Leica Summitar 2/5cm
A lens I have been looking for for quite a while. Now, I’ve found a copy in a good condition.
My copy was built in 1948 and combines the 10-blade aperture diaphragm with a violet lens coating, a modern aperture stop dial and focus distance in feet.
Only the lenses produces between 1946 and 1949 do have this nice combination.
The lenses, which easily are prone to hazing, are clean and there are no fungus or other considerable marks visible. The focus ring turn is ok, not as buttery as in a new Leica lens, and the aperture diaphragm opens and closes nicely.
This Summitar is a “7 elements in 4 groups” design which makes it even more important that a lens coating prevents flare and contrast reduction. And still this lens is no high contrast lens which is great for shooting digitally, because it preserves highlights better than a high contrast model.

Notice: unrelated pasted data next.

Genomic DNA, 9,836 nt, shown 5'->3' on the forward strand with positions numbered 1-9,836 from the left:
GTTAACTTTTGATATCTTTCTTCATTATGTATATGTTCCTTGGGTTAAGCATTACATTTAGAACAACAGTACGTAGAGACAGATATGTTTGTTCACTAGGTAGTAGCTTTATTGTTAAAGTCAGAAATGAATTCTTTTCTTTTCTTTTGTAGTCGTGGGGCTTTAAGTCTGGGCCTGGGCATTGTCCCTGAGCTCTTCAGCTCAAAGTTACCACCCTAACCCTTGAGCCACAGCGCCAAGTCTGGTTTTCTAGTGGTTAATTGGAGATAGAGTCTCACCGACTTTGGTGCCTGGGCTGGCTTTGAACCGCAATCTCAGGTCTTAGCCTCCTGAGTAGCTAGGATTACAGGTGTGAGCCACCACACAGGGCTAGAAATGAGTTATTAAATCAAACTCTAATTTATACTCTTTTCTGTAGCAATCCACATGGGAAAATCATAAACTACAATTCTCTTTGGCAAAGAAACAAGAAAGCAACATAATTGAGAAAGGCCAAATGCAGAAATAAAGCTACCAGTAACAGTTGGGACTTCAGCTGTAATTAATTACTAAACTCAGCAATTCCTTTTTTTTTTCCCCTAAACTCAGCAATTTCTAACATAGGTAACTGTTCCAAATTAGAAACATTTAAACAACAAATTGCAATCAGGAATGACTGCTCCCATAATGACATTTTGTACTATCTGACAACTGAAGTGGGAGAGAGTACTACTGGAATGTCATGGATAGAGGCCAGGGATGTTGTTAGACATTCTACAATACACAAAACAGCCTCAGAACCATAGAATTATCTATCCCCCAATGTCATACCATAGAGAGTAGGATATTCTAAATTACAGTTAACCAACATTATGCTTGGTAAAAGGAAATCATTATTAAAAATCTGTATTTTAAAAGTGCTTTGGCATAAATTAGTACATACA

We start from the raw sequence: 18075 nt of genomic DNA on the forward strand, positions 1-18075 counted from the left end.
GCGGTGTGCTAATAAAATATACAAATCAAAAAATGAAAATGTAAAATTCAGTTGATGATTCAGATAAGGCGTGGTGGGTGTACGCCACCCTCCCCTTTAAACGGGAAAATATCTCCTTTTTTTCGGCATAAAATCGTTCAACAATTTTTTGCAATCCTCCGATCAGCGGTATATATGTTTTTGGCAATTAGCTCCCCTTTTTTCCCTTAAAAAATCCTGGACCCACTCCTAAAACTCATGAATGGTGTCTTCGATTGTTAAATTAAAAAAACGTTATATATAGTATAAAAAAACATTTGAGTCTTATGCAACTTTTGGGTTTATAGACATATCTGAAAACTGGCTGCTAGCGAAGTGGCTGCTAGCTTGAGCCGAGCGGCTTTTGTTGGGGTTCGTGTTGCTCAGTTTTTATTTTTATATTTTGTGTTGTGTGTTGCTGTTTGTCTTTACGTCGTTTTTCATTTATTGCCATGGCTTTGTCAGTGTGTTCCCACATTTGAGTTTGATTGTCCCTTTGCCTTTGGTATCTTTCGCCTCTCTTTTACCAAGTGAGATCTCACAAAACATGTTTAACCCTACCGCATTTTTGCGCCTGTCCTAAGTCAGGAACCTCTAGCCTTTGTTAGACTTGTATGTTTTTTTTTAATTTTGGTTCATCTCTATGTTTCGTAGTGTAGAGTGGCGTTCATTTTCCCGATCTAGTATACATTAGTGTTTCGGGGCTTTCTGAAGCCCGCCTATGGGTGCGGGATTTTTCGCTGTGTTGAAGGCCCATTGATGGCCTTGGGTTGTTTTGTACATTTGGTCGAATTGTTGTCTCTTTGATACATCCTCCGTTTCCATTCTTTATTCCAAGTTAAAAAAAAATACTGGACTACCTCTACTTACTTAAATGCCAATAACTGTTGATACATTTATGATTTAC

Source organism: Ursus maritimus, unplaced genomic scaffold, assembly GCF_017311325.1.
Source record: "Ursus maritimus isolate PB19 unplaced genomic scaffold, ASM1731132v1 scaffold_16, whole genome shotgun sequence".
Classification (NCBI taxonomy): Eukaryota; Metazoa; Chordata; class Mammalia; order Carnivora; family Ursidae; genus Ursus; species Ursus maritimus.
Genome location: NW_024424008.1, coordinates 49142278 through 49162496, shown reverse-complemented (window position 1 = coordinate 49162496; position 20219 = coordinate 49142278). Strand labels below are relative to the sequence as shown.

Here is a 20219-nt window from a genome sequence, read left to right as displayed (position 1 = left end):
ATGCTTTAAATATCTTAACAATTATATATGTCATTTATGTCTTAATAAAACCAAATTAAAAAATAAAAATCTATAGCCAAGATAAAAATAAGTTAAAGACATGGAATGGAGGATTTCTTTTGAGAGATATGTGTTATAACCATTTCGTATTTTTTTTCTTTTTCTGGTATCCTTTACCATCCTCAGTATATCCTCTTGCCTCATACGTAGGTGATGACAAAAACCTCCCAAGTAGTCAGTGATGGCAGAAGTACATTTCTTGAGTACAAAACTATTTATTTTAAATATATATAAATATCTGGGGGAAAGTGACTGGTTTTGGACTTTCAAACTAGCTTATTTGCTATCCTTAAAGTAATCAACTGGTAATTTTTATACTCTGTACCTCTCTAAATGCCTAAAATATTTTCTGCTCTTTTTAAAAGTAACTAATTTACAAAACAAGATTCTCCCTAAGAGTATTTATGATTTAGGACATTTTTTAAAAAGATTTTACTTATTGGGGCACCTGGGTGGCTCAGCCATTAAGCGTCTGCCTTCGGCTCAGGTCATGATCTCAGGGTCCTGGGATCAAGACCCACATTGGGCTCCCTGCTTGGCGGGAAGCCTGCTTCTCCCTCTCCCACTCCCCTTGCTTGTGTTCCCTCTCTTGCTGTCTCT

Sharpness is great in the image centre and still good at the corners. That’s not a real problem with the NEX, due to its APS-sized sensor.
The reason why I wanted to have such a lens is not only that I really like Leitz glass, but also that I love to shoot with those vintage lenses on my Sony NEX-3, especially now that the focus asisst of firmware version 4 has made manual focusing a breeze.
The bokeh this lens produces – something that has grown immensely popular during the last years 😉 – is nice. It’s not the most velvety you can find but smooth enough and it generates a slight swirl towards the corners but a rather pleasant one and not a disturing one like other lenses of that era.
Distortion is no issue, quite typical for 50mm lenses.
I am very happy to have this lens now and I’m looking forward to shooting with it in the next days.